By Elizabeth DePompei The Evening News and the Tribune, Jeffersonville, Ind.
WWR Article Summary (tl;dr) After an accident left her house-ridden, Dawn Middleton says she started beading jewelry, learning from a friend how to make earrings. A few months later, she was setting up at bazaars to sell her work (she laughs at the audacity now).
Dawn Middleton was in her 20s when she made the continental-sized leap from the Pacific Northwest to the Midwest.
Armed with a degree in computer programming, a 20-something-year-old Dawn set out to find a job in her field.
That proved difficult, and she soon found herself stepping through the doors of the Ford Motor Company in Louisville.
"And I was one of the first women in the plant," Dawn, now 48, remembered. "I ended up working in the body shop and they trained me to be a spot welder. ... so I built trucks."
It was another leap, only to be followed by another 14 years later when Dawn sustained a spinal injury on the job and underwent surgery.
Finally pain-free but temporarily house-ridden, she started beading jewelry, learning from a friend how to make earrings. A few months later, she was setting up at bazaars to sell her work (she laughs at the audacity now).
When Dawn went back to Ford, they offered her a buyout package that included four years of college tuition.
"... It was a big choice because it was a really steady income and good pay and benefits, but I didn't hesitate really for more than maybe a moment, because I thought I had an opportunity to do something else."
That something else became interior design school, where Dawn fell in love with art. She thought she'd eventually work in interior design, but once again, the path veered.
"I didn't feel like it was my calling and then when I started working with beading pieces and selling them, I fell in love with the stones, really. I'm fascinated with stones and rocks and found objects," she said. "I just felt like it was my path."
Dawn realized she'd need more skills to get into the fine art jewelry market, so she studied under a metalsmith for two years. The fire she once used to weld together trucks she now uses to solder intricate pieces made of stones, fossils, silver and copper.
The backdrop of her childhood -- first in Washington and later in Alaska -- inspires what she creates today.
"I was always outside, I was a super adventurous kid and I loved the woods and moss and mushrooms and flowers and, yeah, so I loved nature," she said.
Whether it's the elements themselves that make up her pieces, or imprints of gingko leaves and cast branches form her own yard, Dawn's jewelry is interwoven with nature. Instead of the Pacific Northwest, it's Greenville's lush grass and the gardens surrounding her home that inspire her.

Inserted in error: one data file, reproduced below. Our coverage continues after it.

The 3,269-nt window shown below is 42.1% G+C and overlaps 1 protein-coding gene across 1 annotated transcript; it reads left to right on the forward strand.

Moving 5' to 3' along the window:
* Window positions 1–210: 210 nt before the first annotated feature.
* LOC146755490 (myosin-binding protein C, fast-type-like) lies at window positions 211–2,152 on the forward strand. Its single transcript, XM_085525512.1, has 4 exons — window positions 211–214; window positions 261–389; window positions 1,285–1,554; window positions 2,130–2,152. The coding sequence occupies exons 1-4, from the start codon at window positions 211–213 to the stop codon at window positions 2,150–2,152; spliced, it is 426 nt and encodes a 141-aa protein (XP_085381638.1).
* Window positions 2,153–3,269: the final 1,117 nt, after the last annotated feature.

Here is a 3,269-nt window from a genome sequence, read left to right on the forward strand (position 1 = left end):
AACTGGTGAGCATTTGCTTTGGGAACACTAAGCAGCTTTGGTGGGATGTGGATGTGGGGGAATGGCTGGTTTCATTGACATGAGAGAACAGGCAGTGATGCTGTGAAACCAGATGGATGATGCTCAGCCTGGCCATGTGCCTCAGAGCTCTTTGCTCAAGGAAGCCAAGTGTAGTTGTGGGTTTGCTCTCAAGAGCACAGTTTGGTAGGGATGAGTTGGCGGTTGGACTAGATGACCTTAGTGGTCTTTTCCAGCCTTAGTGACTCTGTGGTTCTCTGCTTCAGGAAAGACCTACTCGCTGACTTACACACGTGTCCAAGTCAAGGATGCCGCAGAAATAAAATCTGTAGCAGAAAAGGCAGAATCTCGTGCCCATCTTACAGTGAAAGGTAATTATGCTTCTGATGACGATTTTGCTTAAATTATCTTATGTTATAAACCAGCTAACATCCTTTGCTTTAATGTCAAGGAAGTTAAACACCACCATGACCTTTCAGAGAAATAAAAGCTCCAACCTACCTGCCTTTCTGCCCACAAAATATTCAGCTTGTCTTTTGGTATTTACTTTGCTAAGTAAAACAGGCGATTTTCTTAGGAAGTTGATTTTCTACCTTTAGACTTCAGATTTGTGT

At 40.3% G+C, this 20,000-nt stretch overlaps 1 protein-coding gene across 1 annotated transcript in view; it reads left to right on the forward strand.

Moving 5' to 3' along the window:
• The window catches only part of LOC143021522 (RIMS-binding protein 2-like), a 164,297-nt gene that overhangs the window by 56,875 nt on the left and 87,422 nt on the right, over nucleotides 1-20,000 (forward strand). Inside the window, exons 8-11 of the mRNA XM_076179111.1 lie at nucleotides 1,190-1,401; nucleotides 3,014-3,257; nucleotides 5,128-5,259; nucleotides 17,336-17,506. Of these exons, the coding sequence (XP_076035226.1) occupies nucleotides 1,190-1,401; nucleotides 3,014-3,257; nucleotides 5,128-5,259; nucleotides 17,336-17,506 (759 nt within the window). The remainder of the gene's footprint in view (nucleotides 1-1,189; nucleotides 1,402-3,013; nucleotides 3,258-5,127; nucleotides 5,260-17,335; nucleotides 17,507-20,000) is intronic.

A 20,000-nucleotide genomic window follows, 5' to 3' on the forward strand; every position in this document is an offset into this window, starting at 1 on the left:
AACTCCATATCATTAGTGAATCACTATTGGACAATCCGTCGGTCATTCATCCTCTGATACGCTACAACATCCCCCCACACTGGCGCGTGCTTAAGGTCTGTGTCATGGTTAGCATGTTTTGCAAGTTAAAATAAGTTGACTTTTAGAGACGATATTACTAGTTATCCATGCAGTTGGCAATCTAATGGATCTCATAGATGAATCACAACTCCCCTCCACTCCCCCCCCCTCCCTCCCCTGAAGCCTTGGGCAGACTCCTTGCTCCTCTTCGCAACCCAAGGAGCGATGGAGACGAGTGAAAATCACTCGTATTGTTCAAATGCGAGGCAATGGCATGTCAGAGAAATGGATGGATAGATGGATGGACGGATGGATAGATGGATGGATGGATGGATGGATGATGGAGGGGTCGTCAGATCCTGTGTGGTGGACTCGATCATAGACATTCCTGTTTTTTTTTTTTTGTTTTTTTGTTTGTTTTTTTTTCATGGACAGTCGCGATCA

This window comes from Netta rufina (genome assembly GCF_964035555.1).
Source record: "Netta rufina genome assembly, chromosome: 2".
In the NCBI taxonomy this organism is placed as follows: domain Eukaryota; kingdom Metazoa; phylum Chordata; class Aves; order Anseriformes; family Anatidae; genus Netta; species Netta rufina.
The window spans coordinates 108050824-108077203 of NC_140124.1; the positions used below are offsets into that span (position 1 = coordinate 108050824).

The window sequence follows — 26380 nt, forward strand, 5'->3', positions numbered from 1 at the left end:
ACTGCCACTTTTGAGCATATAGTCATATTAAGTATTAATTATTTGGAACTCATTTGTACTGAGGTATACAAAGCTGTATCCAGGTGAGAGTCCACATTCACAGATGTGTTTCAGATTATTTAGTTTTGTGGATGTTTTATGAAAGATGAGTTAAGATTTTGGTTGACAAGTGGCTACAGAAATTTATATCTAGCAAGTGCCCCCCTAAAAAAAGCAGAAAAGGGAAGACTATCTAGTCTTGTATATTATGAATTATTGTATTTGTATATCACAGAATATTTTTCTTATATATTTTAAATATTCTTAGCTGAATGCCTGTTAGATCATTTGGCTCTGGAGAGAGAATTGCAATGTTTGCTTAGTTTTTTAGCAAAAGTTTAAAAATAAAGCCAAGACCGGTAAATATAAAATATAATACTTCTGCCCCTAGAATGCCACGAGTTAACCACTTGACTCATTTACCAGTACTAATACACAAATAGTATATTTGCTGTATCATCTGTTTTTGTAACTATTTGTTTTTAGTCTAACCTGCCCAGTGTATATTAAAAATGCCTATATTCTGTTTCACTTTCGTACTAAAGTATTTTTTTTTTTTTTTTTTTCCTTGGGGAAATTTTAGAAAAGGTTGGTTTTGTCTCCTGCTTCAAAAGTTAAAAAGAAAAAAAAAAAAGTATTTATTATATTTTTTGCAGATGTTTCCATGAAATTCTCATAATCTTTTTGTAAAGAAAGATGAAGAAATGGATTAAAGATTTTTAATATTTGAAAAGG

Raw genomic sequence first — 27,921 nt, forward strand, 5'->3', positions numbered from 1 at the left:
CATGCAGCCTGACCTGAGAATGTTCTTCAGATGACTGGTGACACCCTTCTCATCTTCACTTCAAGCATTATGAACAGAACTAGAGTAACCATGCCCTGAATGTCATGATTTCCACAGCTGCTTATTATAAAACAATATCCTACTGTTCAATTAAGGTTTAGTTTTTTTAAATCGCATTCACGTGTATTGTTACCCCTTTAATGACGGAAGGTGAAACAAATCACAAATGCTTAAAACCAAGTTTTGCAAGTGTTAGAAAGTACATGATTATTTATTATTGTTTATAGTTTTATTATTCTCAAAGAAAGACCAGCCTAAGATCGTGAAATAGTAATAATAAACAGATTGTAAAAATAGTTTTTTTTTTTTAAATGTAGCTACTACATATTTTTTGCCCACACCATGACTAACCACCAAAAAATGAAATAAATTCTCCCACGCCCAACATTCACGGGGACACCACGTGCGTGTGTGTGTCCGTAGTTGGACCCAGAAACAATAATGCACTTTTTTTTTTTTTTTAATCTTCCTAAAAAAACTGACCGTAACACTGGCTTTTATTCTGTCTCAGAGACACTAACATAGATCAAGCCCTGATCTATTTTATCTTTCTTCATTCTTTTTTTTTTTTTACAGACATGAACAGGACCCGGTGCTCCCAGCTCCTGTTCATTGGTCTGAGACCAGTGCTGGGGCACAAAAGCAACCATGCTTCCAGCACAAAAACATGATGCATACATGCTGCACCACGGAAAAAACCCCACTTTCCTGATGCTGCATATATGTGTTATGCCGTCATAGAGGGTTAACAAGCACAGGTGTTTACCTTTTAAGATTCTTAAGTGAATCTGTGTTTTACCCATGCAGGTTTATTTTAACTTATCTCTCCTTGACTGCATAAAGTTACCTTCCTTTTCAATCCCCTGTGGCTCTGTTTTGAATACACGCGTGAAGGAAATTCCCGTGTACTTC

But there's something even bigger than nature that influences Dawn's work: love. With each piece she makes, Dawn feels a connection, as if she's creating for a specific person she's yet to meet. When she does meet them, the payoff is almost divine.
Kathi Crowe, who lives in Lexington, Ky., met Dawn about five years ago at an art show.
"She's very personable and she made an immediate connection with me, almost like a spiritual connection," Kathi said. "[There's] a light in her eyes that drew me to her. I think she's very intuitive, and you can see that through her work."
Kathi has bought at least 25 pieces from Dawn (many of them custom made), and she wears at least one nearly every day. She's even been able to visit Dawn's studio and watch her work.
Beyond admiring Dawn as an artist, Kathi has come to see her as a friend.
"If we lived closer, I'd just go hang out with her," she said.
Dawn feels the same, and meeting people like Kathi is one of her favorite parts of the job. Her least favorite is the business side of things -- paperwork and taxes. Nevertheless, Dawn says business is good.
"Our online store doubled in sales last year and ... our sales have already doubled this year so far -- they've more than doubled," she said.
In 2014, Dawn was juried in as an Indiana Artisan, an exclusive group of the state's best craftspeople. She can attribute some of her success to loved ones -- including her partner of five years, Nathan Lynch, who handles communication and marketing, and her mom, Diane Cartwright, now a bench assistant in the studio. They also help her with the roughly 25 art shows she sets up at every year.
From Alaskan to Hoosier, spot welder to artisan, Dawn has landed the leap.